How can one continue to advocate optimism in a world so filled with tragedy?
How empty do platitudes about positive thinking feel to people in Alabama, Japan, or Haiti, whose lives were ravaged by tornadoes, tsunamis, and earthquakes? Or, for that matter, to folks whose lives have been turned upside down by illness, betrayal of an unfaithful spouse, or financial ruin?
It would be callous and foolish to ignore or minimize the misery brought by misfortune.
But one thing we know about sorrow and grief is that giving up hope always makes things worse – always.
For some, it’s a matter of disposition; for others, it requires willpower, but those who can find reasons to be grateful and things to love, who can muster the ability to experience simple pleasures in the midst of woeful times, surely live better lives.
Positive thinking isn’t an antidote to disease. It can’t heal all wounds, and it doesn’t provide immunity to tragedy. It is, however, the most sensible and effective life strategy I know of to find happiness despite random misfortune. Still, the fact that it’s smart doesn’t make it easy.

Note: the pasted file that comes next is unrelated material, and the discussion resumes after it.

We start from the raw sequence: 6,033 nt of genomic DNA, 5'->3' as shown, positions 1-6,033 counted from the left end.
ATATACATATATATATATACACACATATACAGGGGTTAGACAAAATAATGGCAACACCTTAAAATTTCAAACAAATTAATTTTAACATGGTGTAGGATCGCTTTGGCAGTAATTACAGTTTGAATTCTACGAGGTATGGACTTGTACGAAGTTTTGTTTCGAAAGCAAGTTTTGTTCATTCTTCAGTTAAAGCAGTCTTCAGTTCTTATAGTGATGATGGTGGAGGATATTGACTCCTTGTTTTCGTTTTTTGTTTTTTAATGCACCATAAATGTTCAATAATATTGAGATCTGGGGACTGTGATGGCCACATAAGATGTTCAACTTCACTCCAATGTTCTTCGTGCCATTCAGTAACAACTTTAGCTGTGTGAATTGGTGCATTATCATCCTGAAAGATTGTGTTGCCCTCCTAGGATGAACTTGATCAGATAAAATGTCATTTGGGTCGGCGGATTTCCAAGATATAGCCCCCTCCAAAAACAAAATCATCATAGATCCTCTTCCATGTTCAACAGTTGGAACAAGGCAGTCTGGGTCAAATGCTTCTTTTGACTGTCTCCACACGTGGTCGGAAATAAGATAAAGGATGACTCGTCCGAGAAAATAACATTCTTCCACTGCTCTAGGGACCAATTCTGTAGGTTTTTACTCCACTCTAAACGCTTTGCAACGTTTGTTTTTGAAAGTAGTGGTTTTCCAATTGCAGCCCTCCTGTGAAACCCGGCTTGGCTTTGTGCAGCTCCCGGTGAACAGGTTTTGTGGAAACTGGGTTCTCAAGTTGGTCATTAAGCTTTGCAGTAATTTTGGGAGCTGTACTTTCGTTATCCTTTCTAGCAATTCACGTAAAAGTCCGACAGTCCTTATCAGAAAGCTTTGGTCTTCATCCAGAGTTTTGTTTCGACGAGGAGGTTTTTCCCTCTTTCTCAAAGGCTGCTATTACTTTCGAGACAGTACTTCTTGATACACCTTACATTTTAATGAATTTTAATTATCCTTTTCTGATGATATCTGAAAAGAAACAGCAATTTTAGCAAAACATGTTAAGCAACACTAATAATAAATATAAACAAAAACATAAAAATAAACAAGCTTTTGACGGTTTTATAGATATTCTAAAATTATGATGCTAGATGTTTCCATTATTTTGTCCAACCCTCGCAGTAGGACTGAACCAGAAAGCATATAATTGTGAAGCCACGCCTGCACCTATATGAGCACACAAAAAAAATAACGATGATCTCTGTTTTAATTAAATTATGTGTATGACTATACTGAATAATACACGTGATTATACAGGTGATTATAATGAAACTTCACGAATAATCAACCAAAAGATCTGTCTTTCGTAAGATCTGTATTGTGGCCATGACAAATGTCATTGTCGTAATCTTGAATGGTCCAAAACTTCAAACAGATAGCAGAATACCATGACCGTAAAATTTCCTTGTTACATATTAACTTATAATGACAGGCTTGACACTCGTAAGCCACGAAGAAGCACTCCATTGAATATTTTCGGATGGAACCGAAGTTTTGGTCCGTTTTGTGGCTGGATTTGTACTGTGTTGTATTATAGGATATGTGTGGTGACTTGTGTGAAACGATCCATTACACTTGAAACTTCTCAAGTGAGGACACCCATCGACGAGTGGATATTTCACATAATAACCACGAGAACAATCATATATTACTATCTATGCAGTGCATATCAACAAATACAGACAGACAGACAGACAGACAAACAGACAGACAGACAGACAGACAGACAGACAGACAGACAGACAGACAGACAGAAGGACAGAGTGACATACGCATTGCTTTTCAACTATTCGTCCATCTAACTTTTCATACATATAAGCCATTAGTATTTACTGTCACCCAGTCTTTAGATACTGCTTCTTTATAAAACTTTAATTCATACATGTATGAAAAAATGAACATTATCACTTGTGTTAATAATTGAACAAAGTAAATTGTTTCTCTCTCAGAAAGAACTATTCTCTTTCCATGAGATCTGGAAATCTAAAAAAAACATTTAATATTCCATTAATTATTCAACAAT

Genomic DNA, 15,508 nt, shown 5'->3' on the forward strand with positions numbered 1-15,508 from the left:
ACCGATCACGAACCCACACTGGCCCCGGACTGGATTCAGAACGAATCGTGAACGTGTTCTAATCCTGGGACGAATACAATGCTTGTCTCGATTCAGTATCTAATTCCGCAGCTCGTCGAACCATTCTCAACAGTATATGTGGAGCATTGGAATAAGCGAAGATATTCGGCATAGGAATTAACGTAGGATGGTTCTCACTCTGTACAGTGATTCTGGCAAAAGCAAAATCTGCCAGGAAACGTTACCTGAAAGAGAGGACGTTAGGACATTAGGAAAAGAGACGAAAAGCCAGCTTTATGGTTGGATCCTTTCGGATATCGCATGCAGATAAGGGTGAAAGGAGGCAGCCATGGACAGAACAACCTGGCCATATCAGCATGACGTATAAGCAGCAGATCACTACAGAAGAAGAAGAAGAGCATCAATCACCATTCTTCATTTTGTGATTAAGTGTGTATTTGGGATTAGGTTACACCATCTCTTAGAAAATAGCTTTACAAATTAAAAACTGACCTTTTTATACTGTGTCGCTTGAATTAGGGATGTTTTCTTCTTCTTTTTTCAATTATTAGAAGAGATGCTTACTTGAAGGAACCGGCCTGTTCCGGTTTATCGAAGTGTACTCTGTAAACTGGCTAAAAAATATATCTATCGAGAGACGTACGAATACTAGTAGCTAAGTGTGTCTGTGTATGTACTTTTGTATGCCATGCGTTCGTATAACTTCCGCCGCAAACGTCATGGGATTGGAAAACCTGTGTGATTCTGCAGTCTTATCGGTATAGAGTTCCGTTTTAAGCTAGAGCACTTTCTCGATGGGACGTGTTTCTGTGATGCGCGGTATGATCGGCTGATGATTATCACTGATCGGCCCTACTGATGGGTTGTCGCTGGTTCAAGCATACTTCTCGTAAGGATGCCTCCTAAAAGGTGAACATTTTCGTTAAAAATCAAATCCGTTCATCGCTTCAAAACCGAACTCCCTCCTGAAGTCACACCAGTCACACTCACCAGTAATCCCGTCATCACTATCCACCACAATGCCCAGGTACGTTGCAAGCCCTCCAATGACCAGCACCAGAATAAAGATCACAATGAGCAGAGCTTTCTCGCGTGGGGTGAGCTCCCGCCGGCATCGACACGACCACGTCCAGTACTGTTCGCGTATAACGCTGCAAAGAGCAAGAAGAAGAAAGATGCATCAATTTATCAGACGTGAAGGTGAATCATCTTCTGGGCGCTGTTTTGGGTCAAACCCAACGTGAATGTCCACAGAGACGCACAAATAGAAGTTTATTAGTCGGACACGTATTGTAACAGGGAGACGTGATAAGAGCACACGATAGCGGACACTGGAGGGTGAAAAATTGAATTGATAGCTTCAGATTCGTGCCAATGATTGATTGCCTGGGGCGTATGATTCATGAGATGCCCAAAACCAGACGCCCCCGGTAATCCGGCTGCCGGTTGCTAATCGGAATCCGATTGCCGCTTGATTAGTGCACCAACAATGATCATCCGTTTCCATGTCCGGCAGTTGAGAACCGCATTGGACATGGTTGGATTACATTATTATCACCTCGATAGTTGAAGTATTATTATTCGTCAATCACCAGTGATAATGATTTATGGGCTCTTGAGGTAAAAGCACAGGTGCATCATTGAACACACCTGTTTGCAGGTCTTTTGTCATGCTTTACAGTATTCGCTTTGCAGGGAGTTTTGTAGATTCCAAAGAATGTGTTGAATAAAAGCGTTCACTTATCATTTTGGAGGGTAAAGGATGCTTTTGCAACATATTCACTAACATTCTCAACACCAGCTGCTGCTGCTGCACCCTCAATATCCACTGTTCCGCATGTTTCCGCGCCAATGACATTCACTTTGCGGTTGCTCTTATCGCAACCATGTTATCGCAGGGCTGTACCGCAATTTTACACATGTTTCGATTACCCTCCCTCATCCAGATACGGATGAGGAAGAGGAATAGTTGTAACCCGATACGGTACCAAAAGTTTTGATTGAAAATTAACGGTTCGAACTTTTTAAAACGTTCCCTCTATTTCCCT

In addition to believing we can escape our suffering by positive thinking, we have to muster the strength to force our minds and hearts to struggle out of the web of negative emotions that would confine us to despair. It’s like the painful process of rehabilitating an injured knee by exercising it. You’ve got to force yourself to do it.
One way to be sure you can summon a positive attitude when you need it most is to practice it every time you can.
This is Michael Josephson reminding you that character counts.